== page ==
32-Going Mental: Pandit Ravindranath Bellare, master of the Indian tabla drums, traveled to Berlin around 1950 to translate ancient Indian Sanskrit manuscripts that had been written on palm leaves.
33-Imitation Station: Forty thousand years ago, before YouTube, one of our Paleolithic ancestors learned how to play a bone flute.
34-Chaining and Back-Chaining: Unlike many practice strategies, chaining and back-chaining work the same for master musicians as they do for the neophyte.
35-Playing With Time: On a snowy February night in 1994, legendary singer-songwriter Jeff Buckley put on a stellar show at Uncommon Ground in Chicago.
36-Rhythmning: When confronted with a student who claims to have no rhythm, Taylor will often give the student an impish smile, and say, “Do this," as he places a hand over his heart.
37-Let’s Get Physical: Robert Schumann warmed his hand in the guts of a freshly-slaughtered cow.
38-Improve with Improv: Not long ago, I had a meaningful improvised musical conversation with a five year old girl.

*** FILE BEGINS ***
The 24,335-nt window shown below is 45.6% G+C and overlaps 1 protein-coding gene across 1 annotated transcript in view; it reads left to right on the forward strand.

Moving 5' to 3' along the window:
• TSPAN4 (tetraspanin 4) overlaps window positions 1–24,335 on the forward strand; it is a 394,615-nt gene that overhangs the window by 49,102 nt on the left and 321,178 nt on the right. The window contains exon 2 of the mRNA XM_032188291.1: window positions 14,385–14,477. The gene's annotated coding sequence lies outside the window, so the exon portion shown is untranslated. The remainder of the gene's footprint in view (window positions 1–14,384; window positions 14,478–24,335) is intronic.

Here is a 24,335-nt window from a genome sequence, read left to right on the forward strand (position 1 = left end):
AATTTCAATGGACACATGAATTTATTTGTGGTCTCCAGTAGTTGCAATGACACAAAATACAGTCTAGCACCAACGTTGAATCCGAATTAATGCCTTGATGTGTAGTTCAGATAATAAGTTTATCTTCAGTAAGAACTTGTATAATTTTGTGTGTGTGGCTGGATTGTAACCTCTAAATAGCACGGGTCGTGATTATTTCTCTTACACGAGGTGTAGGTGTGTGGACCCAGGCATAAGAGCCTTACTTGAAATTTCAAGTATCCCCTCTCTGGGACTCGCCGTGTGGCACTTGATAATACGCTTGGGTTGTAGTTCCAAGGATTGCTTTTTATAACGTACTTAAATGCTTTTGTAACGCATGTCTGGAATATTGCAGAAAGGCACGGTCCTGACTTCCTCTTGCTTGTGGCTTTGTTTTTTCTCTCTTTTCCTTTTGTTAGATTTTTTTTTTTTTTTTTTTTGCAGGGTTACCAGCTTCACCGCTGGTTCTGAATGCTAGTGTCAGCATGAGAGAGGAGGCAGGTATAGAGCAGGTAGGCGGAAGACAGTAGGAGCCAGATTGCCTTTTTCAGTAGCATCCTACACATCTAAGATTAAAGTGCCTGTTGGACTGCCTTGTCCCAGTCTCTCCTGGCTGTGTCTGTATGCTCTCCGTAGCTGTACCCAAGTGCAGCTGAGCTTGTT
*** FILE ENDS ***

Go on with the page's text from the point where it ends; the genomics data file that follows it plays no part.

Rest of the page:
39-Compose Yourself: Gustav Mahler liked to compose in the Alps.
40-Cover Your Assessment: On Friday morning, January 12, 2007, in a Washington DC train station, violinist Joshua Bell opened his violin case, carefully pulled out his 300 year old, 3.5 millions dollar Stradivarius violin, and prepared to play for the morning commuters.
41-Go Go Gadget Practice: Grandmaster Flash spent his teenage years in the junkyard, or in his room, practicing on the junk he'd scavenged.
42-Plays Well With Others: The Midwest Gypsy Swing Fest is an intimate music festival that takes place every autumn on a farm just outside Madison, Wisconsin.
43-Performance Practice: Remember Nicholas Barron, the Chicago singer-songwriter from Chapter Two?
44-Teach to Learn: Stephane Wrembel is a guitarist who wrote and performed Bistro Fada, the playful waltz that is the theme song for Midnight in Paris.
45-You and the Night and the Music: 40 winks, la la land, kip, saw wood, catnap, crash, doze, siesta, visit the land of Nod, get your head down, Bo Peep, snooze, catch some zees: the importance of something can be measured by the number of words we invent for it, like sleep.